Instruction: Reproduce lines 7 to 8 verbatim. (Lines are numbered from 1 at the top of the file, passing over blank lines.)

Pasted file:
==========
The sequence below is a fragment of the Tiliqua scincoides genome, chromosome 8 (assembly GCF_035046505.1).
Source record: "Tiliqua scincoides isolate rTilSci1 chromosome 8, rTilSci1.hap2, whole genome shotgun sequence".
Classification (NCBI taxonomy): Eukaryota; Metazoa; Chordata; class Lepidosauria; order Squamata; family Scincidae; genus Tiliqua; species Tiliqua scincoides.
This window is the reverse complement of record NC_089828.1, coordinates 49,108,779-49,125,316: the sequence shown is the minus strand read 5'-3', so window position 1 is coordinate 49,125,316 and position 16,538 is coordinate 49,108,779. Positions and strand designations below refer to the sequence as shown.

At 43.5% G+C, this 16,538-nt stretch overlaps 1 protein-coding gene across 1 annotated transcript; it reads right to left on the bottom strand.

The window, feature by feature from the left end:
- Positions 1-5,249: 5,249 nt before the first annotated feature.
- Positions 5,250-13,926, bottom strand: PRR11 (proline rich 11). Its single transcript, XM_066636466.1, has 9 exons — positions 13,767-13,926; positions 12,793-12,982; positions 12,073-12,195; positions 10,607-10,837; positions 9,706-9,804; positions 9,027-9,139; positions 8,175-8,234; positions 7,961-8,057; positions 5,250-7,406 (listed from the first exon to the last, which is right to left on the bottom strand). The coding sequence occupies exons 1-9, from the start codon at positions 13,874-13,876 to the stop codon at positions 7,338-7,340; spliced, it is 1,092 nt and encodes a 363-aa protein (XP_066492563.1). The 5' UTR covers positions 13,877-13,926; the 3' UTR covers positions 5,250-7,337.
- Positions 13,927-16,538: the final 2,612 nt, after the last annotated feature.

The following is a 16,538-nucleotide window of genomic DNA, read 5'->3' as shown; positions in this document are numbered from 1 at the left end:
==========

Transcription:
- Positions 1-5,249: 5,249 nt before the first annotated feature.
- Positions 5,250-13,926, bottom strand: PRR11 (proline rich 11). Its single transcript, XM_066636466.1, has 9 exons — positions 13,767-13,926; positions 12,793-12,982; positions 12,073-12,195; positions 10,607-10,837; positions 9,706-9,804; positions 9,027-9,139; positions 8,175-8,234; positions 7,961-8,057; positions 5,250-7,406 (listed from the first exon to the last, which is right to left on the bottom strand). The coding sequence occupies exons 1-9, from the start codon at positions 13,874-13,876 to the stop codon at positions 7,338-7,340; spliced, it is 1,092 nt and encodes a 363-aa protein (XP_066492563.1). The 5' UTR covers positions 13,877-13,926; the 3' UTR covers positions 5,250-7,337.